Sunday, June 22, 2008

Porcupines at Work...

It’s been slow going in this neck of the woods. Much hype, but little action; for all their new found ardor, Israelis and Syrians are merely talking about “peace”. But Just like two porcupines making love, their embattled leaders need to “tread” very carefully.

Each has to achieve a three-way balance; aside from ensuring their personal survival and guaranteeing their country’s piece of the regional pie, they also have to contend with the interests of their respective patrons.

Personal Survival

Each leader’s personal survival is at stake here.

Bashar’s succession of Hafez is not yet fully secure. In the immediate, he is helped by “delays” in the setup of the Hariri tribunal, but the pressure at home is not abating, considering the in-laws...

Olmert’s own future does not look too rosy either. As the corruption scandal grows, his many challengers are eager for a fight. They may find allies “inside” his fast-disintegrating Kadima party; with most MK’s are worried about their own future, some of his ministers are ready to ditch him; those “فخاض” killed before, you know.

Literally

...What a way to go

Regional “Place”

For all their bravado, both Syria and Israel remain essentially limited regional players.

Over the past 50 years, the Syrians have tried hard to punch above their weight, but the days of the Omeyyads are far behind us. As the bills have piled up, Syria found fewer willing patrons wiling to subsidize its quest for Gandeur; for all practical purposes, “Greater Syria” had to be defined down to a conquest of Lebanon, an ambition now limited to keeping its cards active, which is becoming an unqiquely dangerous game. Such confessional tensions can easily spill over; when Aoun was agitating, Hafez had only Bab Touma to worry about. But a Sunni-Shiite war is another matter. In addition, Bashar has some nuclear fallout to worry about, even if the UN is keep relatively quiet about Syria’s beach of its nuclear engagements.

In contrast, Israel has been able to punch far above its weight for the past 50 years, but it is fast reaching the limits of this success, and it cannot grow further without the the Palestinians. Rather than settling the deserted Negev, Jews have elected to settle the populated West Bank. As a result, they find themselves increasingly enmeshed with the Palestinians who make up at least 20 % of its own citizenry, but 55% of the inhabitants of the land of Palestine.

For better or worse, Israel’s consolidation of “defensible borders” led it to an expansion that has now reached its demographic limits, and Israelis and Palestinians are growing into one another, just like aging Siamese twins. As time goes on, the links will deepen, and “separation” will become ever harder. . Talking to the Syrians may feel good for a while, but it will do nothing to address the key issue; while we all need peace, Israel needs legitimacy. The secret word?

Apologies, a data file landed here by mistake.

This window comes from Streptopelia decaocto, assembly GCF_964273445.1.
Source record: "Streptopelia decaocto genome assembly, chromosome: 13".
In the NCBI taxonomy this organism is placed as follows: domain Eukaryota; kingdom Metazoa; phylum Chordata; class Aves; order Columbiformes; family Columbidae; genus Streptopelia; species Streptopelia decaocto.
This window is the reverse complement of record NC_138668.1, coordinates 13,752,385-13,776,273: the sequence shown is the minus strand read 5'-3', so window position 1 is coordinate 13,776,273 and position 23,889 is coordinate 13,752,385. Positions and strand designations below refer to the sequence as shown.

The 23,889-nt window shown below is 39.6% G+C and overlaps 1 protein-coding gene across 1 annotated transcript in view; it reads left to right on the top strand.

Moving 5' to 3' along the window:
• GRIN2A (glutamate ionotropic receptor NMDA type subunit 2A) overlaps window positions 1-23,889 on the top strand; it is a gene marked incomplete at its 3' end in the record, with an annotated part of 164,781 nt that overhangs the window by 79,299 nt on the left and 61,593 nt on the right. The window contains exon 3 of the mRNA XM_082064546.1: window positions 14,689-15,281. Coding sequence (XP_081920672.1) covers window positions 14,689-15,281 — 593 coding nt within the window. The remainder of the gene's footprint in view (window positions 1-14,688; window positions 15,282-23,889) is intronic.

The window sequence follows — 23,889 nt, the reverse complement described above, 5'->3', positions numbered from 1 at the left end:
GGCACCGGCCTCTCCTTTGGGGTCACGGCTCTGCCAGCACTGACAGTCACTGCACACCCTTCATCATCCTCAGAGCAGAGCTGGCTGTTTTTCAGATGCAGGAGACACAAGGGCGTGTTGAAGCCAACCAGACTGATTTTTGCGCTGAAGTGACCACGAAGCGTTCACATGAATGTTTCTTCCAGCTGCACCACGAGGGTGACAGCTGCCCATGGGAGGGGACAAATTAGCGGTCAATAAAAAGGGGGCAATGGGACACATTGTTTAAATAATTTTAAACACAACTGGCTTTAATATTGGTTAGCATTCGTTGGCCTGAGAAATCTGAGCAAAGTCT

Right of Return.

They can redefine it. They can fudge it. But they cannot, ever, avoid it.

The Patrons

Finally, both Israelis and Syrians have to contend with their respective patrons; the Americans and the Iranians.

There has been much talk that, under the current administration, no peace deal is possible. In that view, the best the two sides can achieve is very careful foreplay until a more accommodating new guy is in place in the White House.

However, that talk misses the point; the disagreement between Iran and the United States is systemic, and the Persians do not hold too many cards. And whoever comes to the White House still needs the oil to flow in.

So, if Syria cannot wean itself from Iranian petrodollars, Israel will find that the keys to its “carte du tendre" with Damascus’ now lays at the entrance of the Persian Gulf, in a couple of small rock outcrops fought over by Persians and Arabs

... Ouch?

One wonders why the Turks decided to drag themselves in the midst of this fun fest; the current AK leadership maybe among the most adept and thoughtful this country had for a long time…

Turkish involvement could well reflect the internal politics of a country split between the “secular” establishment and their supporters in the army, and the “islamists” parvenus and its support among Turkey’s Kurdish population. Alternatively, it could be that the Turks know something we Lebanese don’t, or dread.

In either case, it’s a high stakes gamble for Turkey. While I understand Turkey’s interest for a stabilized regional game, even the potentially high rewards of a “success” deal do not justify the high cost of failure. There are cheaper, more durable ways to maintain regional stability, after all…

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